The gap in mortality rates between people living in Ontario’s vast north and those in the rest of the province widened significantly over two decades, according to a new report that makes plain how difficult it is to access everything from a doctor to fresh food in the province’s northern hinterland.
The study found that Northern Ontario residents have shorter life spans than their counterparts in the south – they can expect to live between 2.5 and 2.9 years fewer, depending on where in the north they reside.
Northerners have a much harder time seeing a physician right away when they are ill. They are also likelier to smoke, and to die early of heart attacks, strokes, respiratory diseases and suicide.
The reality may be even worse than the bleak picture painted in the report, released on Tuesday by Health Quality Ontario, an agency that advises the province on how to improve the health-care system. That’s because some of the report’s data were drawn from Statistics Canada’s Canadian Community Health Survey, which excludes Indigenous people living on reserves.
The figures on mortality rates, however, cover everyone in the province.
The study found that although overall mortality rates have fallen in Ontario, the relative gap between the north and the provincewide average increased from between 12 per cent to 17 per cent in 1992 to 30 per cent in 2012, the most recent year for which figures were available.
It is difficult to tease out how much of the disparity can be pinned on shortcomings in the health-care system, as opposed to underlying causes such as poverty and lifestyle choices.
“Probably a lot of [the mortality gap] has to do with these broader social determinants of health,” said Joshua Tepper, the president of Health Quality Ontario. “When you look at smoking rates, when you look at obesity rates, when you look at access to healthy food and food security, these are some of the core issues.”
The report looked at health data for the North West and North East Local Health Integration Networks, a pair of districts that cover more than 860,000 square kilometres or about 80 per cent of the province’s land mass.
Larger than France and Britain combined, the two LHINs are home to about 800,000 people. That’s less than one person per square kilometre. Toronto, by contrast, is home to more than 4,100 people per square kilometre.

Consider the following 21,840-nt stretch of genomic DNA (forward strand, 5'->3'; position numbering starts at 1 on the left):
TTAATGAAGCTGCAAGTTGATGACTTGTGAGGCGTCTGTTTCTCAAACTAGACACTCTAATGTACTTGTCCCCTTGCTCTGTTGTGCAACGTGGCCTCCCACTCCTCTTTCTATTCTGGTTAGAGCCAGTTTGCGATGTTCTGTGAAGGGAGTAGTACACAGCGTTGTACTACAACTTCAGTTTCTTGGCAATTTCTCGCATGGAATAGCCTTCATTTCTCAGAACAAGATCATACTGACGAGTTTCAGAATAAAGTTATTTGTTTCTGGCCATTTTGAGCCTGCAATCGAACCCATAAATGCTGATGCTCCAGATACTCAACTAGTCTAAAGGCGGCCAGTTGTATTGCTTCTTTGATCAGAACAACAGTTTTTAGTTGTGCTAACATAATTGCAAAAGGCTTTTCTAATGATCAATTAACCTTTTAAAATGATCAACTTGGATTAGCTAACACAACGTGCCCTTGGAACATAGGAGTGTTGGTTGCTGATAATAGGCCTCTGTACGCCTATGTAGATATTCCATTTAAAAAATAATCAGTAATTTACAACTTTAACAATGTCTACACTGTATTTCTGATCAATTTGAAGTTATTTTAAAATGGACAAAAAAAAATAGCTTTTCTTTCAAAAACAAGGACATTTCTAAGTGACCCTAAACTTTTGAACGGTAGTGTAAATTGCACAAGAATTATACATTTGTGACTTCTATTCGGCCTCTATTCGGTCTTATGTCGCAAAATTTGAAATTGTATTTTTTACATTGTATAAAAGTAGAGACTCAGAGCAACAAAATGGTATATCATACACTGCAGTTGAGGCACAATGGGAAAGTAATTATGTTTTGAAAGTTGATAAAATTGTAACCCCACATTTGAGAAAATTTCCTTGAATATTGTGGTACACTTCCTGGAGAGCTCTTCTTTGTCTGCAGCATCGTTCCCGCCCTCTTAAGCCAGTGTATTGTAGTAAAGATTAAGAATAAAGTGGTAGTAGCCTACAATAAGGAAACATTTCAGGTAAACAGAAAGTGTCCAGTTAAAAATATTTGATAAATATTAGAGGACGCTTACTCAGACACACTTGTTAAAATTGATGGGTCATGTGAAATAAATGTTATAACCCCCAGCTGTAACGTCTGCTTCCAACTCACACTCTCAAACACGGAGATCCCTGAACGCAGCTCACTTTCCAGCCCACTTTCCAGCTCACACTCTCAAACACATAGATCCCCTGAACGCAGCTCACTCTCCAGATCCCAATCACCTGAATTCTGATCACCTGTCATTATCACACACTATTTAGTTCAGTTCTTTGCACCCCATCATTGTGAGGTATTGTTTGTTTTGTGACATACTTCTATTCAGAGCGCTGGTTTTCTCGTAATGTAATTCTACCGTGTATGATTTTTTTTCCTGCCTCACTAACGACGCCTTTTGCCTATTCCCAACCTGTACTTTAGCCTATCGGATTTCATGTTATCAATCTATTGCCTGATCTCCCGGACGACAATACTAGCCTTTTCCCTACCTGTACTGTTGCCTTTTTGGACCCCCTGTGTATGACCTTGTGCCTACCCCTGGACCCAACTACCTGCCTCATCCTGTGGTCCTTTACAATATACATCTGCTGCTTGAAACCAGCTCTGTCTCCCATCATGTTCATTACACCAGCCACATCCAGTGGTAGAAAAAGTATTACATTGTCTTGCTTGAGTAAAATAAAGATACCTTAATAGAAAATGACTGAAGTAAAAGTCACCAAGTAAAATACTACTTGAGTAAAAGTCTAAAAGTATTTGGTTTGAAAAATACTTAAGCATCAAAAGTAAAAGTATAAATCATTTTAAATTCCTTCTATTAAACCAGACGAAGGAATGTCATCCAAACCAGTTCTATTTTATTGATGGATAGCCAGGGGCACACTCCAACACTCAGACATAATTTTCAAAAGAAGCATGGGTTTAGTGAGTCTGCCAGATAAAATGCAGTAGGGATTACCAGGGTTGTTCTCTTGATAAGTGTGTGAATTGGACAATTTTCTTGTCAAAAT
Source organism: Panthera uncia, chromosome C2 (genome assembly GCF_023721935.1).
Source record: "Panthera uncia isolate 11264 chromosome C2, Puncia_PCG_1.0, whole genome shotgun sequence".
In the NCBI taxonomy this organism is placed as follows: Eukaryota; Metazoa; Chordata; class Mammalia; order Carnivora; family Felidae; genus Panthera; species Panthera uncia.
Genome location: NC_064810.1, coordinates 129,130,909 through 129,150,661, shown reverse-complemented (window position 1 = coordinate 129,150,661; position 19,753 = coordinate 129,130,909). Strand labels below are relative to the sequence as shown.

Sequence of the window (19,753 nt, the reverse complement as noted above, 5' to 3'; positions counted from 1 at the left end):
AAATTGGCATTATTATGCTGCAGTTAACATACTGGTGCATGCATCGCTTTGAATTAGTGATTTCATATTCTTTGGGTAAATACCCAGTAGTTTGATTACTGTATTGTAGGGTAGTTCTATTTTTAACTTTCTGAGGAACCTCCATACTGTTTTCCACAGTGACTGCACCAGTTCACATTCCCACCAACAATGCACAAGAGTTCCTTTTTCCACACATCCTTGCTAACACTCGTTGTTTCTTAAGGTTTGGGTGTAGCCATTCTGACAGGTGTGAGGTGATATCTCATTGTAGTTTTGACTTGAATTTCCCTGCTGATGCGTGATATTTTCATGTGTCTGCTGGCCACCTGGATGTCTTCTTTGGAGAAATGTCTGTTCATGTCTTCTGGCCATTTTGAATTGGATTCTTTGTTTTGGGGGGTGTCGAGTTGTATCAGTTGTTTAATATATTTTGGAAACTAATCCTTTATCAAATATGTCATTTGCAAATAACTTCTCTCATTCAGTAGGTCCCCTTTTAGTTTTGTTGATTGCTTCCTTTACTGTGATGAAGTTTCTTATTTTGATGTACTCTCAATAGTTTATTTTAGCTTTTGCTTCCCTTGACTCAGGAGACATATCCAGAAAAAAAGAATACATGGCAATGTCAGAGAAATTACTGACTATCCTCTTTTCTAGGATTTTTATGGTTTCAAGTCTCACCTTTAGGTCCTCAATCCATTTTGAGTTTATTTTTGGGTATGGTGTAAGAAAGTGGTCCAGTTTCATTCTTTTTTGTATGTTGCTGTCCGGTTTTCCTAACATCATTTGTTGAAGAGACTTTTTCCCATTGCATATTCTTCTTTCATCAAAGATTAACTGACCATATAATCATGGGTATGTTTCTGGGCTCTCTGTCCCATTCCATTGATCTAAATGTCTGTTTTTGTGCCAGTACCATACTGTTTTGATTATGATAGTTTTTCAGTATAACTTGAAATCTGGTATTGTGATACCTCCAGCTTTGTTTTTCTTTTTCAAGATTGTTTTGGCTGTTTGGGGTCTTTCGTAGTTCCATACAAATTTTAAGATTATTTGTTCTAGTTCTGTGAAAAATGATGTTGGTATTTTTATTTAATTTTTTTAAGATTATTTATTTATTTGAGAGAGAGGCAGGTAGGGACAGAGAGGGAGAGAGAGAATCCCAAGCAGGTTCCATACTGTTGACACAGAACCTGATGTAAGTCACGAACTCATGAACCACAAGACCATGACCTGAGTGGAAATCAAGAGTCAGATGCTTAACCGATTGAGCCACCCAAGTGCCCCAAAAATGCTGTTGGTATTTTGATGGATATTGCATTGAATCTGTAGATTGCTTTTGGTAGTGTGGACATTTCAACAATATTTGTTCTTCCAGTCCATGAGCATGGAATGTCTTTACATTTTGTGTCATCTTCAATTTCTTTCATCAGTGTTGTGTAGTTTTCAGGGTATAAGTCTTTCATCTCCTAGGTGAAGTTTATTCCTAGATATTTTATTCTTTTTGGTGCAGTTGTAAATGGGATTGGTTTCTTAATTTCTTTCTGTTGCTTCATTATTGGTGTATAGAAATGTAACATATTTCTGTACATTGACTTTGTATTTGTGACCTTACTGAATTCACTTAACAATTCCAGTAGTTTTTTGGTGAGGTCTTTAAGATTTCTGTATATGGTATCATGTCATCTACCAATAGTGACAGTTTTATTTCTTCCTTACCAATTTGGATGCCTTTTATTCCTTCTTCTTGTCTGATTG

Caring for so few people scattered across a large territory has inherent challenges, something Pierre Michel experienced first-hand before undergoing a double-lung transplant in 2009 that cured his severe emphysema.
Mr. Michel, now 72, lived in Nakina, a village of approximately 500 people and a four-hour drive northeast of Thunder Bay, until his deteriorating health prompted him to move his mobile home to Thunder Bay for better care.
In Nakina, Mr. Michel said, “there was only one nurse. You had to travel for everything.” Routine blood tests required a drive to Geraldton, 60 kilometres away.
When Mr. Michel nabbed a spot on the transplant waiting list, he and his wife, Suzanne, had to move to Toronto for four-and-a-half months to await the organs. They stayed on for another four months while Mr. Michel recovered.
“I figure it cost me between $70,000 and $80,000,” he said, explaining he had to sell his Florida trailer and raid his savings to cover the cost.
Ontario’s north has further challenges in that so many of its residents are aboriginal, Métis or Francophone, populations that tend to struggle with poverty and language barriers.
Mae Katt, a Thunder Bay nurse practitioner and member of the Temagami First Nation, has observed how the health – particularly the mental health – of those living on isolated northern reserves has declined in the past couple of decades.
“I think things are getting worse just because the completions of suicides are among younger children. They’re 10 or 12 years old,” she said. “There are certainly more feelings of desperation and more feelings of being neglected by the broader Canadian population. Because of geography, they are so far removed from the mainstream that they seem to feel forgotten.”
France Gélinas, the NDP’s health critic and an MPP for the northern riding of Nickel Belt, said part of the blame for health-quality gaps between the north and south lies with the Liberal government’s move to concentrate health services and surgeries in “centres of excellence” in big cities in the south.
“They have made those gains down south at the expense of us in Northern Ontario losing the little wee bit of access we had,” she said.
Ontario Health Minister Eric Hoskins was not available for an interview, but his office said by e-mail that it is working to improve health care in the province’s north by supporting Aboriginal Health Access Centres, beefing up telemedicine and mobile health programs and launching a new cardiovascular program at Thunder Bay Regional Health Sciences Centre.Report Typo/Error